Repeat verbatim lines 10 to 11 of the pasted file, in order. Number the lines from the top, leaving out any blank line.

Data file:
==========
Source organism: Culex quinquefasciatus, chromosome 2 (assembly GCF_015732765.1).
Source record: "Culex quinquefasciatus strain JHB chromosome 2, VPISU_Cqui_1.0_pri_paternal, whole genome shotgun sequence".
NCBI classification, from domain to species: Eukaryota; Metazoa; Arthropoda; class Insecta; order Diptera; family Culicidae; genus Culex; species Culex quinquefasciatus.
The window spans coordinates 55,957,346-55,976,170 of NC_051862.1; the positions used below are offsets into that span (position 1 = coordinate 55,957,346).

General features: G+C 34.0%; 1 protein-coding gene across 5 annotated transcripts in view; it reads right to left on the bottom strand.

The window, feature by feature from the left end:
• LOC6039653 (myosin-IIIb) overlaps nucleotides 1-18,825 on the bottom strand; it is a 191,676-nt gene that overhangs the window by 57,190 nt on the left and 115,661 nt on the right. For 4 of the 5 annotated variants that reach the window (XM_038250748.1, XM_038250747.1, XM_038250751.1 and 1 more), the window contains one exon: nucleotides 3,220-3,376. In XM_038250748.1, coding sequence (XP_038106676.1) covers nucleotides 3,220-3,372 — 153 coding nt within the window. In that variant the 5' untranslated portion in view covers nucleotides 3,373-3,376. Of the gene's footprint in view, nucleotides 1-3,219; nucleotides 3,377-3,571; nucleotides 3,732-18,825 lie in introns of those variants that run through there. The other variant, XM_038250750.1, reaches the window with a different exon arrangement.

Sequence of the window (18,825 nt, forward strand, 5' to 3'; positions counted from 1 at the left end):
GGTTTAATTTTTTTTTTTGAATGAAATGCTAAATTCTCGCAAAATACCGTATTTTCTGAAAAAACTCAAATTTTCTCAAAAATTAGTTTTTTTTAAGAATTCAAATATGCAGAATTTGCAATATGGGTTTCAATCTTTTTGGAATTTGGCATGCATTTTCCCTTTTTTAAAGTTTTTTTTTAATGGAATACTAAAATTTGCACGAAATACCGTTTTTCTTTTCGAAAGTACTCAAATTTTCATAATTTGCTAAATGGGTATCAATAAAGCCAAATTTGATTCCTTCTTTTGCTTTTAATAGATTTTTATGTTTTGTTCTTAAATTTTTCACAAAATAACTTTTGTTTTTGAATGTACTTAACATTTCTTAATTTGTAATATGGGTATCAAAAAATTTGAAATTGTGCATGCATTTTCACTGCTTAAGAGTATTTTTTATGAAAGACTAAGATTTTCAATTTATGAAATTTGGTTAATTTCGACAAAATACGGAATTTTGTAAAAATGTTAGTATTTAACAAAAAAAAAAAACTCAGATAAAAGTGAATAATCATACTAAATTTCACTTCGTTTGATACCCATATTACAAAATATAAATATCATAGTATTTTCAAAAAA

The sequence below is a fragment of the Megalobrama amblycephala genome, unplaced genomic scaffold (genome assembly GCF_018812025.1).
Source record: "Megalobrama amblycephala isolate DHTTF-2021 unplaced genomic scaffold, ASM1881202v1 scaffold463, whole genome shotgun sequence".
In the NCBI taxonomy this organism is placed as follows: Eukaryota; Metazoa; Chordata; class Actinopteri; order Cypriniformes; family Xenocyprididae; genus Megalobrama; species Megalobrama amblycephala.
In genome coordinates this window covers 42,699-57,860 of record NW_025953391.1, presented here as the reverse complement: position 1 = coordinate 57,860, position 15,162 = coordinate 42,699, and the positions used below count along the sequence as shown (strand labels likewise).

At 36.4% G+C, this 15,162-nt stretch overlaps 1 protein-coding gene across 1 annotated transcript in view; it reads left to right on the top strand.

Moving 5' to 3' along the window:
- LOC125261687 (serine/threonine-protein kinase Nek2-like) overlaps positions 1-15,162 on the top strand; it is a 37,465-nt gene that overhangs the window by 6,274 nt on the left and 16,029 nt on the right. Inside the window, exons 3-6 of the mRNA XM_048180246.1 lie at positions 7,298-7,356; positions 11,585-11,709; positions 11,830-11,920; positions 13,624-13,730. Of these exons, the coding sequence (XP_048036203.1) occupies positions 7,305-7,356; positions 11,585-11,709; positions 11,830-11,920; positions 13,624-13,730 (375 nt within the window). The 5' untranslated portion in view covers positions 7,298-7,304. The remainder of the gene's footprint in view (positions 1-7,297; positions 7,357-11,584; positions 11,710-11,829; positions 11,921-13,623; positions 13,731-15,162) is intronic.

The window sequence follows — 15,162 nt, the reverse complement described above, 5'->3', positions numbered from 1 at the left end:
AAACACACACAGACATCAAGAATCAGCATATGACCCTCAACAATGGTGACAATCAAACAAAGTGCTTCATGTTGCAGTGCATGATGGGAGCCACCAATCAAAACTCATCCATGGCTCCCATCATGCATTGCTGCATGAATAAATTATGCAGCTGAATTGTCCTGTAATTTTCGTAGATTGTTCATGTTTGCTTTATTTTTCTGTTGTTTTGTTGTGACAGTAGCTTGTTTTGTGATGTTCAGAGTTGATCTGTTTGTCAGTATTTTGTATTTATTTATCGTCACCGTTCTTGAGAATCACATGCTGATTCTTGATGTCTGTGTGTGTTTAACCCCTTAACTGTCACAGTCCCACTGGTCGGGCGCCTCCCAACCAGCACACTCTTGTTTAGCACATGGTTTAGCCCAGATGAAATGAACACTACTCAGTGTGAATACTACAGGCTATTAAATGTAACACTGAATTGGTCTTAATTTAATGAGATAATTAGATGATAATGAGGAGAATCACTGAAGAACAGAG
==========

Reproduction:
The sequence below is a fragment of the Megalobrama amblycephala genome, unplaced genomic scaffold (genome assembly GCF_018812025.1).
Source record: "Megalobrama amblycephala isolate DHTTF-2021 unplaced genomic scaffold, ASM1881202v1 scaffold463, whole genome shotgun sequence".